Categorized | Arts, Community

Lurid Legends and Terrifying Tales

Posted on 26 October 2012

Charles Addams cartoon

By Annette Hinkle

As the days shorten and fallen leaves begin to swirl, it’s a good time to start the storytelling season.

Perhaps its no accident that oral traditions of the odd and mysterious tend to surface at this time of year. The urban legend, the ghost story or the cautionary tale that happened to a “friend of a friend” — all are fair game in the realm of the folklorist. 

“This is the end of the harvest season – the veil of afterlife between the earth and heaven is at its thinnest,” says John Eilertsen, director of the Bridgehampton Historical Society who also has a Ph.D. in folklore from the University of Pennsylvania.

This Saturday, Eilertsen will lead “Hallowed Tales,” a celebration of Halloween hosted by Canio’s Cultural Cafe and the Tee and Charles Addams Foundation at the Addams Foundation house in Sagaponack. The event runs from 5 to 7 p.m. and Eilertsen will share accounts he’s gathered of near-death experiences along with omens and tokens of death and disaster he documented through a folk healer he discovered while researching remote parts of West Virginia.

When asked how one technically defines folklore, Eilertsen offers the textbook answer.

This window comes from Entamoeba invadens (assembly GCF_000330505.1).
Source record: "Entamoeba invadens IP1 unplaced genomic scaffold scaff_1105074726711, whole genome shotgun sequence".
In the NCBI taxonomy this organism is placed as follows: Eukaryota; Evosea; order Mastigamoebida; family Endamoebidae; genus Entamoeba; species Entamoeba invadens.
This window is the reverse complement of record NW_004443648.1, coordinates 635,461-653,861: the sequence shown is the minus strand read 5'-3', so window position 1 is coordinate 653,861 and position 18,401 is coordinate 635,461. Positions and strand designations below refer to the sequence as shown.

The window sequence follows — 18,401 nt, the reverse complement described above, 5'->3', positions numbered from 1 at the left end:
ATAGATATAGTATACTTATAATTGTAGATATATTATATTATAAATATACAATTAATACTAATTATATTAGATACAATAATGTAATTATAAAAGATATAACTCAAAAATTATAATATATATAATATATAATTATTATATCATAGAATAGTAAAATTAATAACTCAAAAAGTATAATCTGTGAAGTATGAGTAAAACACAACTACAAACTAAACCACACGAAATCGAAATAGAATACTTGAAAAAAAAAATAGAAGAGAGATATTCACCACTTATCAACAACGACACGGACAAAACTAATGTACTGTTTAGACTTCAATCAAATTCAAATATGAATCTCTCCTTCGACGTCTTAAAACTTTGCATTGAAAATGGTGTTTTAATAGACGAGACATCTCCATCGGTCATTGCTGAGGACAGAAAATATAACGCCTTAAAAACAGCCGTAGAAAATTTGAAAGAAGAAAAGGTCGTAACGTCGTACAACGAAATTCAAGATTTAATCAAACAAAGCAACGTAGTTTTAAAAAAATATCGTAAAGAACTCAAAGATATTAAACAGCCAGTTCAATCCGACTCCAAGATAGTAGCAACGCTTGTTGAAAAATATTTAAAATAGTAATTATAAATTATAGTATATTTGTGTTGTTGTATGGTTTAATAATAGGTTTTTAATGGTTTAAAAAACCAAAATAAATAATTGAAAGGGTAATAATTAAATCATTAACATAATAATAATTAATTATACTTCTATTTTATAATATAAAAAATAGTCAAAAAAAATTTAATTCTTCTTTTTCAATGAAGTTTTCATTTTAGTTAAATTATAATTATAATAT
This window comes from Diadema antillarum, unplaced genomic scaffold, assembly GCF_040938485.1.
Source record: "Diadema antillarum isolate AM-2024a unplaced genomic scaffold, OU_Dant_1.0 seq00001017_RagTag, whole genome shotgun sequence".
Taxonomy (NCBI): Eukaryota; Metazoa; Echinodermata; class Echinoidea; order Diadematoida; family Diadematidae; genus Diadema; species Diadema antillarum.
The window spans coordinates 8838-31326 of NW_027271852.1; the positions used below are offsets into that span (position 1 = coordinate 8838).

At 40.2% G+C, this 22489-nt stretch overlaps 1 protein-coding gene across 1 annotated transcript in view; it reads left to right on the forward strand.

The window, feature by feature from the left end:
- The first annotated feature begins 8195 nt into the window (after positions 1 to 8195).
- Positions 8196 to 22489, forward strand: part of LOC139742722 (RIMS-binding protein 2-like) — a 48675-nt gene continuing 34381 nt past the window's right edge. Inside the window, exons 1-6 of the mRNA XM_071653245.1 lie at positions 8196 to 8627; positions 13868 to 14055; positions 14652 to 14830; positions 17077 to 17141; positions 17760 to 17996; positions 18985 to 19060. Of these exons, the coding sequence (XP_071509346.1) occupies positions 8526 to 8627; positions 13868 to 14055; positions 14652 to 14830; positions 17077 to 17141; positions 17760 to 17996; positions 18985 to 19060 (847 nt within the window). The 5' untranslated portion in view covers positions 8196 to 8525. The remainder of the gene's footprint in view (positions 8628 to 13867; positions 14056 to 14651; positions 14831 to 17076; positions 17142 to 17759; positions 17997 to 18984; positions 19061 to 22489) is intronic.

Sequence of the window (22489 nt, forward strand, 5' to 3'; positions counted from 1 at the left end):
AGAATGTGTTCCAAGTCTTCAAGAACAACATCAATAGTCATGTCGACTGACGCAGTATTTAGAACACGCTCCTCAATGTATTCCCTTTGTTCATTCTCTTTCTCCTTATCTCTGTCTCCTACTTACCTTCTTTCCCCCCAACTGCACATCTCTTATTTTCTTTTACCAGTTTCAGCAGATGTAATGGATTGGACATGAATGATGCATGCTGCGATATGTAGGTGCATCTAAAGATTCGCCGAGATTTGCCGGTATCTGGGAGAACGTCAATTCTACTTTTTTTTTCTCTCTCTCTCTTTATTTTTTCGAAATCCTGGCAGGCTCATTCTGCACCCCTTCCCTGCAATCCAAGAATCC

“Folklore consists of ideas, knowledge, skill, values and world views of a community that are kept alive by word of mouth and example,” says Eilertsen.

In practice, however, he notes it can include everything from food ways to language, craft skills, stories, even songs and dances.

“The key is, it’s not something someone goes to a school to learn how another culture does it. That’s revivalism,” he explains. “To be truly traditional, it must be kept alive in community. A good example out here is the baymen who fish or decoy carver Bob Hand in Sag Harbor.”

Eilertsen’s point is that even those of us living in the New York metropolitan region still have a connection to the folklore realm.

“We all live in a world in which elite, popular and folk culture intermingle,” he says. “Even folk repertories are effected by other layers of cultural realities.”

There’s a misconception that folklore weakens in modern areas,” says Eilertsen. “It doesn’t. It just changes.”